It’s here that readers should come to a full understanding of the purpose of this poem. It is to provide readers, especially those who may have suicidal thoughts, a view from “halfway down.” It is a perspective that no one, except for those who have already committed to taking their life, normally have. 

Stanza Seven 

I really should’ve thought about

the view from halfway down.

I wish I could’ve known about

the view from halfway down—

In the seventh stanza, the poet repeats the refrain, “the view from halfway down,” two more times. Through this repetition, the speaker emphasizes how changed he would’ve been had he known what it was really going to feel like to know that his life was moments from ending. He wishes that he had thought about or known about the “view from halfway down” before he jumped.

Structure and Form 

‘The View From Halfway Down’ is a seven-stanza poem that is divided into sets of four lines. These are known as quatrains. The lines follow a simple rhyme scheme of ABCB and change end sounds from stanza to stanza. This is the rhyme scheme commonly associated with a ballad. But, the poem does not make use of the alternating lines of iambic trimeter and iambic tetrameter that are also commonly associated with the meter. But, the lines are fairly similar in length, visually appearing to be around the same number of syllables each.

Literary Devices 

Throughout this poem, several literary devices are at work. These include but are not limited to: 

  • Caesura: occurs when a poet inserts a pause in a line of verse. This could be through the use of punctuation or through a natural pause in the meter. For example, “deep breaths, stand back, it’s time” and “But this is it, the deed is done.” 
  • Imagery: can be seen when the poet uses particularly interesting and effective descriptions. They should inspire the reader to imagine the scene in the greatest detail as possible. For example: “His feet shift, teeter-totter / deep breaths.” 
  • Enjambment: occurs when the poet cuts off a line before its natural stopping point. For example, the transition between lines one and two of the first stanza as well as lines one and two of the fourth stanza. 
  • Alliteration: occurs when the poet repeats the same consonant sound at the beginning of multiple words. For example, “rich and regal” in line two of the third stanza. 


FAQs 

What is the poem ‘The View From Halfway Down’ from? 

The poem ‘The View from Halfway Down’ originally appeared in a season six episode (of the same name) of the comedy Bojack Horseman. It was the 75th episode of the show, and it premiered on January 31, 2020.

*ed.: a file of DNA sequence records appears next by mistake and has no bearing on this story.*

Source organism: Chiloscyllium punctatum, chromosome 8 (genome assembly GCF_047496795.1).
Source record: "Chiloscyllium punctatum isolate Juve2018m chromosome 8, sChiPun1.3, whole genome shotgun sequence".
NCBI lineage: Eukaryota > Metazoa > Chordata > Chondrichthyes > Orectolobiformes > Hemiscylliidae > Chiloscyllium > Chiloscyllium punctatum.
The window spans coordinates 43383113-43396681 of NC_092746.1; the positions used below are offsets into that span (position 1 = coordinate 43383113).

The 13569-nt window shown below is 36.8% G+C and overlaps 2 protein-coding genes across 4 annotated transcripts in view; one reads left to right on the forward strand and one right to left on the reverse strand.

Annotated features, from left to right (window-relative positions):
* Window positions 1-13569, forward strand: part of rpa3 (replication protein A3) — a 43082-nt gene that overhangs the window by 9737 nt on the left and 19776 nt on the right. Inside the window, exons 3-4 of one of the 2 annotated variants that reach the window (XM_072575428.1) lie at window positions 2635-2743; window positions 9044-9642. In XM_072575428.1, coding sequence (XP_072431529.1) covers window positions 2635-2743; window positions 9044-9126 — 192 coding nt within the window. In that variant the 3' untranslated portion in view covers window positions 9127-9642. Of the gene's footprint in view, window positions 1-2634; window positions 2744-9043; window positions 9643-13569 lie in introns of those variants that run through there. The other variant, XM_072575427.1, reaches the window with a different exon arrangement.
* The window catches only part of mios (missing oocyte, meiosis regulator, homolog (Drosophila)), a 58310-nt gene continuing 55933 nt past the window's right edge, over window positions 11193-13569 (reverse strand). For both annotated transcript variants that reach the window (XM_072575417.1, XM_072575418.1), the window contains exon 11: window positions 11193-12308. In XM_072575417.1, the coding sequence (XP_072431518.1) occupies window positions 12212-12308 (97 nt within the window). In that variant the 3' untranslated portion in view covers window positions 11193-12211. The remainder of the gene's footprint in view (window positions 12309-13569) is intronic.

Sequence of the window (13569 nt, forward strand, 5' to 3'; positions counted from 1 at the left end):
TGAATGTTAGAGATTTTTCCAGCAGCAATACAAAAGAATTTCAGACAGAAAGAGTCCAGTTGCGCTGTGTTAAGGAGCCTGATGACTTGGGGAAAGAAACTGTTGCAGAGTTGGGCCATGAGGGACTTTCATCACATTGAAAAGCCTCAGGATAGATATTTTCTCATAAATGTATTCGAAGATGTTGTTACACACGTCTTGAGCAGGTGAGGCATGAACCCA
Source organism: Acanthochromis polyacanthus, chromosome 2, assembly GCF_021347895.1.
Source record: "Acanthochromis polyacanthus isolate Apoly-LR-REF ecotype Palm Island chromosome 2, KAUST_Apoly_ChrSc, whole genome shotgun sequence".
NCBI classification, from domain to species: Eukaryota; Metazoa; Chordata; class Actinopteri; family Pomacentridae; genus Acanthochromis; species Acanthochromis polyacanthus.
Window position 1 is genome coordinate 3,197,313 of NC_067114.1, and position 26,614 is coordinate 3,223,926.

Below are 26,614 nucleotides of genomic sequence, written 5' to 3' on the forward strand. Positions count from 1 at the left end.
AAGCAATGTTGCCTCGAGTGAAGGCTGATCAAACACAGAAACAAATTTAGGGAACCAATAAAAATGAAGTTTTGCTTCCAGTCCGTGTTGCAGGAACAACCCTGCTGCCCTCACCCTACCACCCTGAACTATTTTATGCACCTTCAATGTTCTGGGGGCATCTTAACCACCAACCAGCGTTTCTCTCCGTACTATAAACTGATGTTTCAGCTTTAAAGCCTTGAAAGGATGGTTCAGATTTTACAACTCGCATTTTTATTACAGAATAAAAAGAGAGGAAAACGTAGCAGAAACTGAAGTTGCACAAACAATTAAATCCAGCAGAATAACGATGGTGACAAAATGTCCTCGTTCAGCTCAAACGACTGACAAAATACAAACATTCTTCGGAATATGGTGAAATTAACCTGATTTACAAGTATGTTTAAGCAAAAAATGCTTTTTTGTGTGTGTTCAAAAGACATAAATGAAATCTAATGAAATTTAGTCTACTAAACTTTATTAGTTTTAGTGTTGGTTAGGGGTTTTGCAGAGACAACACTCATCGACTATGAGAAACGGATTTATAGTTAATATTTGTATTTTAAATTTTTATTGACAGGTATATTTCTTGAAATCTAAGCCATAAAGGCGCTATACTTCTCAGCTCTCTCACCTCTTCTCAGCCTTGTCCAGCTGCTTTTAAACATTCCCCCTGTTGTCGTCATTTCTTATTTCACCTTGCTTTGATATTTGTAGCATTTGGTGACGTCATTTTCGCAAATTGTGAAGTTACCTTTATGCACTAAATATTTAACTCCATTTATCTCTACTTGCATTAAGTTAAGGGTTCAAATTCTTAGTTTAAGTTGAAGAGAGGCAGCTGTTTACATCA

Which episode of Bojack Horseman is ‘The View From Halfway Down’ in? 

The poem appears in an episode titled, “The View from Halfway Down” in Season 6. It is read aloud by the Secretariat as the stage around him reacts to his words. As he reaches the end of the poem, he stumbles backward into a doorframe and disappears.

Who wrote ‘The View From Halfway Down?’  

The poem appeared in a Bojack Horseman episode of the same title. It was written by Alison Tafel, who is credited with writing the episode and the poem itself. 

What is the purpose of ‘The View From Halfway Down?’

The purpose of this poem is suicide prevention. It was written with the intention of providing those who may be contemplating taking their own life with a “view from halfway down.” This unique perspective might inspire someone who is having suicidal ideations from committing to the act, like the man on the bridge did. 


Similar Poetry 

Readers who enjoyed this poem should also consider reading some related poetry. For example:

  • Wanting to Dieby Anne Sexton –  a poem about the poet’s desire to take her own life. It was written close to ten years before she committed suicide. 
  • Don’t kill yourself todayby Hannah Dains – a thoughtful and powerful poem about suicide. The poet explores all the reasons someone has to stay alive and expresses her love for those struggling with depression.
  • Suicide’s Note’ by Langston Hughes – a short emotional poem that speaks very simply and peacefully on life suicide and death.

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Emma Baldwin Poetry Expert
About
Emma graduated from East Carolina University with a BA in English, minor in Creative Writing, BFA in Fine Art, and BA in Art Histories. Literature is one of her greatest passions which she pursues through analyzing poetry on Poem Analysis.